Thursday, May 17, 2018

Bamidbar “in the desert" Bamidbar (Numbers) 1:1-4:20

Parashah
Bamidbar “in the desert"

Bamidbar (Numbers) 1:1-4:20


This weeks Parashah comes the day before Shavuot (weeks or Pentecost), which is the day in which HaShem gave the Torah to Moshe on Mount Sinai, also the day according to Acts 2:1-4 when the Holy Spirit manifested mightily amongst Yeshua’s disciples. According to the sages, the festival of Shavuot marks the culmination of the experience of redemption, sometimes called Atzeret Pesach, or the ‘conclusion’ of Passover. Since the Exodus from Egypt was intended to lead to the revelation given at Sinai, the goal of Passover was the giving of the Torah to the Jewish people.


The Book of Numbers begins precisely where the Book of Exodus left off, with HaSham’s glory hovering over the Mishkan as Yishrael camped at Sinai. On the first day of the second month, in the second year after they had come out of the land of Egypt – exactly thirty days after the Mishkan was first consecrated – HaShem commanded Moshe to take a census of all Yishrael males over 20 years of age who would bear arms. Moshe and the heads of each tribe recorded the results, with 603,550 men in all. This number did not include the Levites, however, since they were designated to take care of the Mishkan and its furnishings during the journeys.

HaShem then gave instructions about how Yishrael’s camp was to be arranged. The Mishkan would occupy the central location, with three clans of the Levites surrounding it on the north, south, and west (Moses and Aaron’s tents were placed before the entrance on the east). The twelve other tribes were divided into four groups of three, each of which had its own flag and tribal leader’s tent. All of the tents of Yishrael were to face the Mishkan on every side. This camp formation was to be strictly maintained while traveling throughout the desert.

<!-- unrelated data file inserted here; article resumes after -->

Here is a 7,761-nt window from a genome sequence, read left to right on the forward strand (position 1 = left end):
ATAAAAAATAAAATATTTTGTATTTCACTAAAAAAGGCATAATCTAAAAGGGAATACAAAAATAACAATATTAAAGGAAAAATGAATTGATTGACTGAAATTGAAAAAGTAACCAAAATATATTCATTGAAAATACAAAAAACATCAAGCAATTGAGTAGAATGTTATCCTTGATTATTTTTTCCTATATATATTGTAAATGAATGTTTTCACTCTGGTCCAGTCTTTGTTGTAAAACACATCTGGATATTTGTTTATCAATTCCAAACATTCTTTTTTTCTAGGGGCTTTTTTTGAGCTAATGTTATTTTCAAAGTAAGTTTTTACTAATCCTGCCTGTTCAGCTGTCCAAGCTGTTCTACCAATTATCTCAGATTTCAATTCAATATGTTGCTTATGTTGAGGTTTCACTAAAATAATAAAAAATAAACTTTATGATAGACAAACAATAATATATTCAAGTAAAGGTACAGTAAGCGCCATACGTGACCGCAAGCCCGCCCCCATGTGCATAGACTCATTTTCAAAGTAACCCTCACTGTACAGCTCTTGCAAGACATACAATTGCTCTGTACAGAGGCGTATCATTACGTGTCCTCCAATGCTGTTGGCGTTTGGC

A general census of the Levites was then performed. Originally all firstborn sons of Yishrael were to serve as their family’s priest, but because of the sin of the Golden Calf, this privilege was revoked, and the Levites (who did not participate in that sin) were chosen instead. HaShem instructed Moshe to count all male Levites over the age of one month, with a result of 22,000. He then counted all the firstborn sons of Yishrael and discovered there were 22,273. Since there were 273 more firstborn in Yishrael than male Levites to represent them, those who lacked a corresponding Levite (as determined by lot) had to pay a five-shekel “ransom” to redeem themselves.

Within the tribe of Levi three separate family clans were counted, based on the lineage of Levi’s three sons, Gershon, Kohath, and Merari. Each of these clans was assigned special duties to help Aaron and his sons do the work of the Mishkan. The clan of Gershon was responsible for the woven materials of the Mishkan, the clan of Merari handled the wooden framework as well as the courtyard and its sockets, and the clan of Kohath was responsible for carrying the sacred furnishings themselves. Note that Aaron and his two sons (i.e., Eleazar and Ithamar) were part of the Kohathite clan, though they alone were separated for special service. The Kohathites were warned not to directly touch any of the sacred objects, however, and only Aaron and his sons were permitted to insert the carrying poles and cover the objects before they could be moved.



Shalom

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